State Hospital requires security for renovations
New fallout tonight from a high-profile escape from the Hawaii State Hospital. The City puts new demands on the hospital, before it can expand..
New fallout tonight from a high-profile escape from the Hawaii State Hospital.
The City puts new demands on the hospital, before it can expand..
The Hawaii State Hospital has been a fixture on Oahu's windward side for the past 85 years, but wasn't built to handle the type of patients it currently has.
"The Hawaii State Hospital is a vital asset to the community, but it is in much need of repair," said Kirra Downing, the Communications Director for DTL Hawaii.
Some buildings need to be renovated, others torn down and replaced. So it can house more patients and better observe those around the grounds.
Last month Randall Saito, a patient with a violent past, walked away from the hospital and ended up on the mainland. His escape resulted in changes at the State Hospital.
"As a result of what happened a couple of weeks ago, we asked public safety to come in and do a security audit of our physical plant and policies," said hospital Administrator William May.
PSD came up with recommendations, including adding technology to better monitor patients, change reporting procedures and putting up a 12' tall perimeter fence around buildings which house higher security patients.
"One of the core functions of government is to protect the health and safety of our citizens. First and foremost above all else, we need to make sure the health and safety of that community is protected," said Honolulu City Councilman Ikaika Anderson.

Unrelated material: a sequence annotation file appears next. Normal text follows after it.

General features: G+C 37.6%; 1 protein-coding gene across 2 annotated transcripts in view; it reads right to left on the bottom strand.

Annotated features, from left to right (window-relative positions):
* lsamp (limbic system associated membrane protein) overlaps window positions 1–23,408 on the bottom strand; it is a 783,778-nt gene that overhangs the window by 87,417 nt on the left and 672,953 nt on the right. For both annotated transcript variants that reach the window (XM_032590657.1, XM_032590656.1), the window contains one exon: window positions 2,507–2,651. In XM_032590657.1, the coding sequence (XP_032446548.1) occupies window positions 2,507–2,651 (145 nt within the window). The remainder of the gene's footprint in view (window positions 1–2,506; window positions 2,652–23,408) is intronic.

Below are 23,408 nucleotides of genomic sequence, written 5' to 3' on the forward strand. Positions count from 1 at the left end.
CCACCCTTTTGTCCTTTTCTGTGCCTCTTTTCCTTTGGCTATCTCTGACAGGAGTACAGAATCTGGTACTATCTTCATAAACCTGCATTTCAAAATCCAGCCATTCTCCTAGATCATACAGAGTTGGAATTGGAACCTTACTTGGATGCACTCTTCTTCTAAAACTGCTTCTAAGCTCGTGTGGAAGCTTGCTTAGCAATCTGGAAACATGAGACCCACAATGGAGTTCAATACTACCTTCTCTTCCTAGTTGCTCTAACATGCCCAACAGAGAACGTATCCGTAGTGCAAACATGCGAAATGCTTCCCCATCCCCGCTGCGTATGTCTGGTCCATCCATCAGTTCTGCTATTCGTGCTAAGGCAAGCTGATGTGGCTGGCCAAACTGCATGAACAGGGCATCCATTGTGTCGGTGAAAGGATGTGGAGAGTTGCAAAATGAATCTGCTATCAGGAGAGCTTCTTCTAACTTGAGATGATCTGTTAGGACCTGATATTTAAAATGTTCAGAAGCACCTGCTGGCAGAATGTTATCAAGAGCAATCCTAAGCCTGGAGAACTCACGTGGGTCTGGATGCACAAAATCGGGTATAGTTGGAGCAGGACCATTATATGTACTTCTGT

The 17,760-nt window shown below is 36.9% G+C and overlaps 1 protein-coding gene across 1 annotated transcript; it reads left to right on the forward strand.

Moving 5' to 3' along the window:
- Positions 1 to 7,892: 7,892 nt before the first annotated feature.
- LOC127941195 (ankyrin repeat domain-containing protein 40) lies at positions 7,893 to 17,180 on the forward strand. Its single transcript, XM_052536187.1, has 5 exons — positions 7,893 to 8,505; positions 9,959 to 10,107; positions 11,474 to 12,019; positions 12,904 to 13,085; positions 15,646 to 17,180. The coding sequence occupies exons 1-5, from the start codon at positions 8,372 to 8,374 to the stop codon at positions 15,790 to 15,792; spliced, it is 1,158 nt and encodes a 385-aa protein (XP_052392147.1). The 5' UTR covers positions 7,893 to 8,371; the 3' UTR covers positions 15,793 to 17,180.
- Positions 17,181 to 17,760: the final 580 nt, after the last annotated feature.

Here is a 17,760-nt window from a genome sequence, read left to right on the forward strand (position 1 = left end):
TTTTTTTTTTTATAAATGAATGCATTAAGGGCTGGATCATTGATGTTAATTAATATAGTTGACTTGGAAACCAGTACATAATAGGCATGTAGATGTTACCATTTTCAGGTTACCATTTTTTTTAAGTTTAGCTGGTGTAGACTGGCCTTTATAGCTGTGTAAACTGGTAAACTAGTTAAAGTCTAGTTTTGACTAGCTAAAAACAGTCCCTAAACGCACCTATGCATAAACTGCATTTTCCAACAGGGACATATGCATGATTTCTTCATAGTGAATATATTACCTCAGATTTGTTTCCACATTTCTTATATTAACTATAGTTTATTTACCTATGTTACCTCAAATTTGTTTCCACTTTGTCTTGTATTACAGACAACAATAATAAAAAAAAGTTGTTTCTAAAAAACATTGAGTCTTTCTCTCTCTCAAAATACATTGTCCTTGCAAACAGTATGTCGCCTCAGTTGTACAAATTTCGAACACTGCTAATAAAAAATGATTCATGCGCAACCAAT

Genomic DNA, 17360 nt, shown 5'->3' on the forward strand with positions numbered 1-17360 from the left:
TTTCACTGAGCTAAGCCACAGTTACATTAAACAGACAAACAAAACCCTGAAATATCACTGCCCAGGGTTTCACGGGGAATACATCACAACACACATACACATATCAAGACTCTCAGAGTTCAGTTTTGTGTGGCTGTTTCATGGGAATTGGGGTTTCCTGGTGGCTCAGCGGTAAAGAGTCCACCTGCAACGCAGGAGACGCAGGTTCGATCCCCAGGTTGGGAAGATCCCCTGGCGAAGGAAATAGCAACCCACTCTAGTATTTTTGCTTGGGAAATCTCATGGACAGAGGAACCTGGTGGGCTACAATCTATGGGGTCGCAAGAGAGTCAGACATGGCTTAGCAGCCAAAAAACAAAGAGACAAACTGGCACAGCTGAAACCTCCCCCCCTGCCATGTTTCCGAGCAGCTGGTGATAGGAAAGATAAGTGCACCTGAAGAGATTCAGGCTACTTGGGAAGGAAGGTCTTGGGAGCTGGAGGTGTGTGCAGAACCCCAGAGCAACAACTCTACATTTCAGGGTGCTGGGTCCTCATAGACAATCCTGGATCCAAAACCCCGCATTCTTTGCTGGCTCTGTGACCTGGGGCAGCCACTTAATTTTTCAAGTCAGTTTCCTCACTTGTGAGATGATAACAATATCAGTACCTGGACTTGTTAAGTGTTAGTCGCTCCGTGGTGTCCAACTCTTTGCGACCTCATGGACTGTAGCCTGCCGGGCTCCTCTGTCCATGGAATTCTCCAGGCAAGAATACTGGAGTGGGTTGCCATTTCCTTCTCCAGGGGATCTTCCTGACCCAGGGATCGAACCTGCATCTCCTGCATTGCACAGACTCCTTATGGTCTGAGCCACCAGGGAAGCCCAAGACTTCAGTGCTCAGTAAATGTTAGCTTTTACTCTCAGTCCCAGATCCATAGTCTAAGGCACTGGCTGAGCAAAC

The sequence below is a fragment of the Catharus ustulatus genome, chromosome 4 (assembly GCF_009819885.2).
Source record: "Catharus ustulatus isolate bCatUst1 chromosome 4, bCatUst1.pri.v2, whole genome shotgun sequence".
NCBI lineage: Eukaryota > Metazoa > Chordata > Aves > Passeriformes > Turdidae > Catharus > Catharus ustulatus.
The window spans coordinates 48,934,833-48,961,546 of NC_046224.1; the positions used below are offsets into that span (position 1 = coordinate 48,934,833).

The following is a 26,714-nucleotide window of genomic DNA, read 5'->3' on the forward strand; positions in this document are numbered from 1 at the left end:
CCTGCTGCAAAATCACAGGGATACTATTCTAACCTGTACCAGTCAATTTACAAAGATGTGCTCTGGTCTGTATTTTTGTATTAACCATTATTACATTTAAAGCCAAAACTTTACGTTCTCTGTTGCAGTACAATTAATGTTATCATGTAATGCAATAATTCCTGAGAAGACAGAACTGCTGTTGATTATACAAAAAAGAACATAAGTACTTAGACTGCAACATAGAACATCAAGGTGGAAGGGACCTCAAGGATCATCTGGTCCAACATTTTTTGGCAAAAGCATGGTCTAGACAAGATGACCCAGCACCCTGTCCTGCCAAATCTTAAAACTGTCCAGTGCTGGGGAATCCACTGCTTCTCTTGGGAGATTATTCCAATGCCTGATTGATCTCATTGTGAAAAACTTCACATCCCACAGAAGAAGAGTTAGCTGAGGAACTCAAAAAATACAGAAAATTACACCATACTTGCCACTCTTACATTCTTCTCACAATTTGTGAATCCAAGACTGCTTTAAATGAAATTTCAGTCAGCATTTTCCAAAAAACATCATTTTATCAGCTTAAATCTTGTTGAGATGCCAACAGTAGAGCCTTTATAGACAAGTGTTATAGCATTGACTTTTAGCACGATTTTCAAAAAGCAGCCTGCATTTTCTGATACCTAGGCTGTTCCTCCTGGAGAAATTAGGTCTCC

The Hawaii State Hospital has patients who have committed violent crimes but is not a secure facility.
"i would like to consider requiring the state hospital to become a secure facility as this redevelopment takes place," added Anderson.
Under redevelopment plans, a new 144 bed patient facility would be equipped with the latest technology to track and monitor patients.
"For the first time, we would have building features, and rooms that have security features designed from the start," said Dr. Mark Fridovich, the head of Hawaii's Adult Mental Health Division.
The new building would also be self-contained, so patients wouldn't have to leave to get services. And it would be secure.
But May admits some patients currently use the grounds to show they are not a threat to the community - before they rejoin society. That would continue to be the case in the future.
"We're still a hospital. We're not a prison. We have to have the patients demonstrate they can be responsible enough in the community - within established boundaries. Hopefully they will work their way through the facility. It is not a life sentence," stated May.
The renovation and expansion plan, with the hospital required to look at making it more secure, passed out of committee. It will now have a public hearing, and be heard before the full council.